The following is a guest post.
Just a flick through the latest Oxford English Dictionary will show you that the English language (BrE) is replete with some of the most wonderful (and not-so-wonderful) derogatory phrases in the history of human interaction.
Whether these are simply alternative ways of saying “idiot” or something far stronger, British insults share not only a varied history, but also a varied definition.
Here are 20 such insults, accompanied by their origins:
The first of many entries on this list to mean “idiot,” the word “twonk” is thought to have originated in the 1980s as a blend of the words “twit” and “plonker.”
Initially a synonym of the word “buttocks” (16th century), the word “prat” is more commonly used to mean “idiot,” with this usage coming into existence in the 1960s.
Used to describe someone as contemptible, the word “git” dates back to the 1940s and is a variant form of the word “get,” which was later used in the following Beatles lyric: “… curse Sir Walter Raleigh; he was such a stupid get.”
Meaning a “silly or inept person”, the origin of “wally” is somewhat disputed. Some believe it is merely a shortening of the given name Walter, while others suggest it is the result of Londoners mishearing the Scottish pronunciation of the word “valley.” Moreover, the story goes that it originated at a pop festival, after a person called Wally got lost in a huge crowd of people—prompting his name to be called out over a loudspeaker, much to the amusement of the crowd, who began chanting his name. Oddly, there is no indication that this story was the inspiration for the Where’s Wally books (Where’s Waldo in the United States). Either way, it is first attested from the 1960s.
Though a relatively soft insult, the word “berk” holds somewhat of a vulgar history. Attested from the 1930s, it is an abbreviation of “Berkshire hunt”—a well-known cockney rhyming slang phrase. It simply means “a stupid person.”
Used as a general insult to mean “a contemptible person,” the word “bugger” dates back to the early 18th century. Similar in meaning to number 3 on this list, it can sometimes be used affectionately.
The word “plonker” dates back to the mid nineteenth century, when it was used to describe “something large of its kind.” However, nowadays it simply refers to a foolish or inept person.
Thought to have its roots in Scandinavian, the word “pillock” is derived from the archaic word “pilliock”, which was once another way of referring to a male member Today, it describes a stupid person.
Generally meaning “idiot” (though sometimes similar in meaning to “git”), the word “sod” is first attested from 1818.
Though it has other, more sexually-descriptive uses, the word “wanker” typically means “contemptible person,” which fell into recorded usage from 1972.
The word “nitwit” is first attested from 1922 and is most likely derived from “nit” (meaning “nothing”).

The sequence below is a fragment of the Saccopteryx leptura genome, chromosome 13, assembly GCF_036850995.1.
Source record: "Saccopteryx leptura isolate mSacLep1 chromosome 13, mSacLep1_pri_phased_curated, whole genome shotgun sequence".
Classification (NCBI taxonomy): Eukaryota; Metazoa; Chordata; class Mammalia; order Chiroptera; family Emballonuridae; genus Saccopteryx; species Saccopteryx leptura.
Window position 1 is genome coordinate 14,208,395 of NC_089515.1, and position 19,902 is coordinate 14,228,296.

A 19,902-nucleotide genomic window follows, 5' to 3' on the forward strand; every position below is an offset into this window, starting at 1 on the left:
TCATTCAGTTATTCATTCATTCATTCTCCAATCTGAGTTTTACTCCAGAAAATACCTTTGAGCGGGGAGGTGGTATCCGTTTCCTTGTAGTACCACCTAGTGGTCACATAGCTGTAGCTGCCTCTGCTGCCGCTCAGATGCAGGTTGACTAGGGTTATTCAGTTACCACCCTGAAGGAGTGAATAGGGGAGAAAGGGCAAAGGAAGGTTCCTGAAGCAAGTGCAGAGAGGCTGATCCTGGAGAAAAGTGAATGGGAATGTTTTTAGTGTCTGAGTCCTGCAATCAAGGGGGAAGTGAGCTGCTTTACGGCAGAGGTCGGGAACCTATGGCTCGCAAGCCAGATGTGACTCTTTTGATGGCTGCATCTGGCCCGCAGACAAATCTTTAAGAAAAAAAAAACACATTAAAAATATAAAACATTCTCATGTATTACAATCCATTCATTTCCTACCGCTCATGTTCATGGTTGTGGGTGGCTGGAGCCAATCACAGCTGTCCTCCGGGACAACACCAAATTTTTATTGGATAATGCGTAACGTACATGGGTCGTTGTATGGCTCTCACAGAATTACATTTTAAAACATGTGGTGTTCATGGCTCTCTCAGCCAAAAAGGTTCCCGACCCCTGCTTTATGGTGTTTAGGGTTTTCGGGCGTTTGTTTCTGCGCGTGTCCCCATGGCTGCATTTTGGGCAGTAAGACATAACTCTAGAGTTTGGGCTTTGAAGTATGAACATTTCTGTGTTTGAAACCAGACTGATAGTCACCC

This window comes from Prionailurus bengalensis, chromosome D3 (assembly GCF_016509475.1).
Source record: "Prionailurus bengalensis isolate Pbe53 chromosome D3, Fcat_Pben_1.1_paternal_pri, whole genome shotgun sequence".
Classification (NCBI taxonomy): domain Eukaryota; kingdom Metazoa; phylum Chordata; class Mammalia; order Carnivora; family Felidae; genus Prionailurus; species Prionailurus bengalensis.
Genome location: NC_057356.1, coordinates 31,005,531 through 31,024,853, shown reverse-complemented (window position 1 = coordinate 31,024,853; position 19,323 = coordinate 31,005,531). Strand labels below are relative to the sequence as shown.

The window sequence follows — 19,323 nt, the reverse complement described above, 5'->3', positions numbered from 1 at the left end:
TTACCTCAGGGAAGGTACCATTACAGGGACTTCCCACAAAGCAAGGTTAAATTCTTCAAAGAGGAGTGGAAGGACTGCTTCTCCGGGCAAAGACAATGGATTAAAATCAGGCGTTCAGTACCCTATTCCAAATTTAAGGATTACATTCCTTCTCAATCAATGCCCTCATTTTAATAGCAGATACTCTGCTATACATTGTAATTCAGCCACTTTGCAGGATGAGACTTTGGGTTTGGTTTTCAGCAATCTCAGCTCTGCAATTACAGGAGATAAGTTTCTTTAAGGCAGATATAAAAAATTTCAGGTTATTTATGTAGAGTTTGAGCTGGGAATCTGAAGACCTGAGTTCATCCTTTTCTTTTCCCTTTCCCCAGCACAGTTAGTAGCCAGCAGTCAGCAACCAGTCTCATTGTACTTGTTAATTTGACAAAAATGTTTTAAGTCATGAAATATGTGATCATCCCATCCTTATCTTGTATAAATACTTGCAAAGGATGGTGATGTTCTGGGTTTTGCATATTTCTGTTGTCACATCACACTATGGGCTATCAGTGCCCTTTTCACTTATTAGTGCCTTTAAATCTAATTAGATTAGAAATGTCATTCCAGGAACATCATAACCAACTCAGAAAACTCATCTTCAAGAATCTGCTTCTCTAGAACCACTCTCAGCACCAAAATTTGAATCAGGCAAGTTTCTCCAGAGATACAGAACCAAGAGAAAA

Traced back to the old Norse word “tík” (meaning “bitch”), the word “tyke” is generally used to describe a mischievous child.
Similar to the American variant “asshole”, the British version has its roots in the early 1400s, when it took the form of “arce-hoole.” Once again, it is another way of saying “contemptible person.”
Similar in meaning to number 12 on this list, the word “blighter” is first attested from the early 19th century and is an extension of the word “blight” (as in “ruin”).
Having fallen into usage in 1934, the word “twit” gained popularity throughout the 50s and 60s and is used to describe a foolish and ineffectual person. It is possible that it derived from number 11 on this list.
Coined as recently as the 1980s, the origin of “wazzock” is unknown, even if its definition is crystal clear: a stupid person.
Not to be confused with the verb “to divvy up,” the noun-form of “divvy” once again means “idiot” and probably derived from the word “divot.”
18. Piss pot
A symbolic phrase meaning “despicable person,” “piss pot” is first attested from the mid-15th century.
The word “muppet” (as an insult) fell into usage in the 1990s through the not-so-surprising origin of Jim Henson’s puppet franchise. It is used to refer to a foolish person.
Used to describe an ugly or unattractive person, the word “minger” is also a product of the 1990s, having derived from the older word “minging”, meaning “foul-smelling”.
Update: 10 February 2014
Reader suggested entries:
Used to refer to an obnoxious or pathetic person. Some argue it has the same meaning as ‘wanker’ and came from the word ‘tosspot.’
Laurence is a British expat living in Indianapolis, Indiana. He is a contributor for BBC America and writes a weekly column for Anglotopia. Having graduated from Lancaster University with a degree in English Language and Creative Writing, Laurence runs his own blog, Lost In The Pond, charting the endless cultural and linguistic differences between Britain and The United States.